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 Gary (Empty Book) Justice is a yoga meditation practitioner, workshop leader, writer and sound artist/musician.  After twenty years of producing music  he studied meditation  in several  systems:  Korean Zen, Shambhala Buddhism, Himalayan Yoga , and Western Guided Therapeutic.  He trained in Indian Classical Dance for eight years with Joanna Desouza and received teaching and Darshan from five Gurus/Masters from Indian, Tibetan and Korean lineages.  

Drawing on these he has facilitated experiential workshops in meditation, chanting, and sound/silence medicine at Buddhist Temples,  Yoga Studios, Healing Arts Schools, and Community Centres, and produced/composed many devotional recordings.

Training  & Practice:

-CYA registered yoga teacher specialized  in meditation, at Samagra Institute – principal teacher Dr. Pradeep Kumar (Jivasu).

– 2011 to Present: Shambhala Warrior Training (the lineage of Chogyam Trungpa Rinpoche)

-2005 to 2011: Indian Classical Dance with Joanna (Das) Desouza

– 2003 to 2007: Beginner’s and advanced meditation courses and retreats  in Korean Zen Chogye Order lineage with Venerable Samu Sunim

-2005-2011: Meditation workshops, retreats, teachings, Darshans and trainings:

Venerable Samu Sunim,  Korean Zen master
H.H. The Dalai Lama, Religious leader of Tibetan Gelugpa Buddhism
Bhagavan Das, Bhakti chanting teacher
Sensie Ryokyu Endo, head of Tao Sangha lineage of Japanese Mahayana Buddhism
Sri Matta Amritanandamayi, Hindu Devotional Shakti Teacher and benevolent activist
Baba Ram Dass, Amercian teacher of the Hindupath of service and devotion
Mother Meera, Indian shaktipat teacher
Pema Chodrun, Buddhist teacher and spiritual director of Gampo Abbey Monastery
Molly Swan, Theravadan Buddhist Meditation Teacher
Lama Lhanang Rinpoche, Nyingma Buddhist Lama
Paramahansa Sri Nithyananda, teacher of nondual awareness and successor pontiff of India’s oldest Shiva Lineage
Mangala Anshumati, independent Shaktipat Guru and teacher of enlightenment
Orville Heyn, faculty member at Humber College Music Toronto, master of mindfulness as applied to singing

and others

-1977 to Present: 8 limbs yoga practice

-1974 to Present: Full-time music and recording professioal practice (see, and

Meditation Techniques:

Shamatha /Calm Abiding
Metta Bhavana,
Vipassana, and
“non-method” / Shaktipat

Chanting Practices:
Korean Zen,
Indian Kirtan & Bhajan,
Vedantic Japa,
Japanese Nembutsu,
Tibeta (Mostly Vajrayana path)

The Long Story

As  a child I had a fairly rich musical education in choral singing, violin, flute, later songwriting, poetry and guitar playing. By age fourteen I had settled into electric bass as a  focus, working with teachers and studying the Berkelee School of Music methods. At 15 years old  I was a founding member of a hard working musical group called Haivein who attempted to merge jazz, rock and western classical approaches.  We received ongoing support from the Etobicoke  Arts council.  At age 17 my bass teacher phoned me from Halifax saying he was about to quit a professional music group he was living and working with, and if I showed up the next morning they would probably hire me.  I responded  by jumping  on a plane from where I lived – 3,000 miles away in Toronto – to Halifax where I undertook my first  full-time engagement with a music performing job that could pay me rent and food.  I “passed the audition”  and we played  all over Maritime Canada, Labrador and Newfoundland.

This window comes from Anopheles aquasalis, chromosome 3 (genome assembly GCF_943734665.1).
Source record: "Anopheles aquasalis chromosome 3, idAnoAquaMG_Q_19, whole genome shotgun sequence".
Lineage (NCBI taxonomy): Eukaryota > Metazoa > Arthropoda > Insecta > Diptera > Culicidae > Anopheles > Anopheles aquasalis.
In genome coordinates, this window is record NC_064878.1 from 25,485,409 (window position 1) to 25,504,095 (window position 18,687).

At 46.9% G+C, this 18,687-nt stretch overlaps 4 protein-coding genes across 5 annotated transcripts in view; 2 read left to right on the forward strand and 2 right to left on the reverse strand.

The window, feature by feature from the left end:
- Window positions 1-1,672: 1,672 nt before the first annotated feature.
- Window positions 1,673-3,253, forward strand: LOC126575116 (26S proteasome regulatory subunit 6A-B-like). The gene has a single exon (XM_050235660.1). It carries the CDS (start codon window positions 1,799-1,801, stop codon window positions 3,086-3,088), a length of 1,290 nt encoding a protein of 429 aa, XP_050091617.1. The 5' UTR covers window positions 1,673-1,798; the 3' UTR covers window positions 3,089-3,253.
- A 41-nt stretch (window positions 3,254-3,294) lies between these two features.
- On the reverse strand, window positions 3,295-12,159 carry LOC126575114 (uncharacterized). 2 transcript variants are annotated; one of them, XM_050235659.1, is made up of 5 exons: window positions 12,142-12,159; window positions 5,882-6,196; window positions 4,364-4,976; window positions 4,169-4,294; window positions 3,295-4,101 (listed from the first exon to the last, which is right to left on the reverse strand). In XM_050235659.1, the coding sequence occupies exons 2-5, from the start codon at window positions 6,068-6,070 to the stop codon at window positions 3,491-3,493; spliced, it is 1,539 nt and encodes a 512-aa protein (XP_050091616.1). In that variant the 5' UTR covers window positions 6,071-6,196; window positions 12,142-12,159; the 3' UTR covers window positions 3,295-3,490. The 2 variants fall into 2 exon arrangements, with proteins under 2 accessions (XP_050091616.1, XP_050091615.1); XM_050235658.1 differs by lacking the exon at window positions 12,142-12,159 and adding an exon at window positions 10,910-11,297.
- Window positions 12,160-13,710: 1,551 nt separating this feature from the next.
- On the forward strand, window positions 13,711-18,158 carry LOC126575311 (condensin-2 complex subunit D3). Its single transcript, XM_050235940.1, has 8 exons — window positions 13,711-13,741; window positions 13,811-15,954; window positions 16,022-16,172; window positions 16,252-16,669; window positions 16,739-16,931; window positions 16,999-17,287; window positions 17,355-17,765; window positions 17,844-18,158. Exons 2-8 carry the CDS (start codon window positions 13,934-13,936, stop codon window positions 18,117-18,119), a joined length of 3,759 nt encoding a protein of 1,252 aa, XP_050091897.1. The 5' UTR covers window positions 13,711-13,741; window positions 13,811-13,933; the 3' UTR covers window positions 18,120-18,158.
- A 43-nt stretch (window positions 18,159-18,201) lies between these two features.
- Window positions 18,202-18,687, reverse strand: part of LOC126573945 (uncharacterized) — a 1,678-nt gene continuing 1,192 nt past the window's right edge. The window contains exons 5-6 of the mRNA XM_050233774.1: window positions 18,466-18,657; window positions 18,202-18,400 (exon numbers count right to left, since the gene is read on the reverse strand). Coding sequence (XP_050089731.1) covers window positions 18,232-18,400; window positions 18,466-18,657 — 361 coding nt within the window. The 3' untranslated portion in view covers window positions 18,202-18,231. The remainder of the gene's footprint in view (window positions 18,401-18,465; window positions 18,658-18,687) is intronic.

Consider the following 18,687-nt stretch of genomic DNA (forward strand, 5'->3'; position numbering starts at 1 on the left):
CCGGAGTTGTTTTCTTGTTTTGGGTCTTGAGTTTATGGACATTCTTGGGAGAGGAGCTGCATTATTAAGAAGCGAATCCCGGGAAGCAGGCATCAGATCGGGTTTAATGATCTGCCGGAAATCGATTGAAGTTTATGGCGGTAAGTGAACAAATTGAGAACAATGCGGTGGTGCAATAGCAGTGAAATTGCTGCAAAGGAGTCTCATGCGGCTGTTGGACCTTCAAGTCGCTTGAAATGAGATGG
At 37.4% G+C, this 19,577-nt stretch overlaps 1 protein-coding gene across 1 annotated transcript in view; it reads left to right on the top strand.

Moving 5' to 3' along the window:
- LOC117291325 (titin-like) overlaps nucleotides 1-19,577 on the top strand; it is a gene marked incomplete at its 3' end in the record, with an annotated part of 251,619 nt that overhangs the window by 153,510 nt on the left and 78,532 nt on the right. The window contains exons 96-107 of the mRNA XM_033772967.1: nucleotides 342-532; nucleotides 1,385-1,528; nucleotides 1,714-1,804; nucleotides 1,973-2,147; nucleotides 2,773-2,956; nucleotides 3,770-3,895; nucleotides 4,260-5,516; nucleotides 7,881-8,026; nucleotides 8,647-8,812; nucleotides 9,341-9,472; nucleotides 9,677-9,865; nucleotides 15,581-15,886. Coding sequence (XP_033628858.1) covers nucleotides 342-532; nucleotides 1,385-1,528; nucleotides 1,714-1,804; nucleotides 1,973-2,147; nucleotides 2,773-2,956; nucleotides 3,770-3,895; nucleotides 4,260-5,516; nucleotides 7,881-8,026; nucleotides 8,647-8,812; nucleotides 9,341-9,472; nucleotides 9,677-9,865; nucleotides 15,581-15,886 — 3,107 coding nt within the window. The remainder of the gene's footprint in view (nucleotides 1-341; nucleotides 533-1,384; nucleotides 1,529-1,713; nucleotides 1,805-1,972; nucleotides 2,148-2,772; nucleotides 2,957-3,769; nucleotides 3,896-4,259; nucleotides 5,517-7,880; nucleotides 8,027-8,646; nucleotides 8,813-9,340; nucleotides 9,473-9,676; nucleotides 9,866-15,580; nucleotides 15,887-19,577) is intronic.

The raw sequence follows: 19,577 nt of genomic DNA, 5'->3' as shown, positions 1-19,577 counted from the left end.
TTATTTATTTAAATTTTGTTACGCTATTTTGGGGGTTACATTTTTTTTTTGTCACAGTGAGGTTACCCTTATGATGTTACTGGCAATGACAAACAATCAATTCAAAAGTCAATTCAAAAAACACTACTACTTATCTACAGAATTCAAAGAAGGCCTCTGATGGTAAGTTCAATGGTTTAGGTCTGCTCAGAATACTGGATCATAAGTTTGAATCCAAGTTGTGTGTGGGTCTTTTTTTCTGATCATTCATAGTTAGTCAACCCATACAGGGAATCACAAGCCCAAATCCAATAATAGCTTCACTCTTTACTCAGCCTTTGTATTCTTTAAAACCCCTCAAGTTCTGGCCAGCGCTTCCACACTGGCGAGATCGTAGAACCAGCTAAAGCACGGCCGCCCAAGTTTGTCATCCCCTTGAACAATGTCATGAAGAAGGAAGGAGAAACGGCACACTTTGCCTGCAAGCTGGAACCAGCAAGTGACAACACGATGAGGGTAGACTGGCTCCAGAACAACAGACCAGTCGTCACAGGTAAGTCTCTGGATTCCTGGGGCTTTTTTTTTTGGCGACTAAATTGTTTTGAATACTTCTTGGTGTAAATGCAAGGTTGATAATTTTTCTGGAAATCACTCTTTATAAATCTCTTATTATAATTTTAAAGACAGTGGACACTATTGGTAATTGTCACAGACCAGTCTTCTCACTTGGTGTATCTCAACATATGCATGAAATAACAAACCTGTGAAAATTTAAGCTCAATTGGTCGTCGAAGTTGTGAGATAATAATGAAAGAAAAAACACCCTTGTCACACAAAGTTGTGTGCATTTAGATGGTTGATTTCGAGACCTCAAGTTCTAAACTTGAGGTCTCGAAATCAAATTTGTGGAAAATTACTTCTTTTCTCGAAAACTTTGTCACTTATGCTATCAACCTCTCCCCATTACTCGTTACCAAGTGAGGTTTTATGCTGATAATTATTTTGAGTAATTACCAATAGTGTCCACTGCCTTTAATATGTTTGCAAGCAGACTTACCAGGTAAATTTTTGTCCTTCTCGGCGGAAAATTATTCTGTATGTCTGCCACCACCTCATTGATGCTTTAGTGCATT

When I left this group a year later I found myself perpetually on tour in central Canada,  leaping from music job to music job, studying, practicing, living in winnebagos and small hotels for many years before I was able to manoeuvre myself back to Toronto where I could remain involved in music while enjoying a fixed address.

Eventually this lead to performing at some of Canada’s largest (and smallest) music venues, recording in major (and minor) recording studios, becoming a music producer and holding active memberships in the main professional organizations for musicians, recording engineers and songwriters/film composers.  But that’s another story…Later in life  I more consciously pursued spiritual interests.  I found myself in the  regular company of Buddhist monks and other yogis who became practice partners and friends.  Though I had not taken renunciate vows, I came to see the earlier period of my life as a kind of monk’s training in the sense I had renunciated most everyday comforts, and engaged in a transformational practice all day and all night (scales, musical exercises, technique and  repeatedly going deep into a single pursuit of consciousness.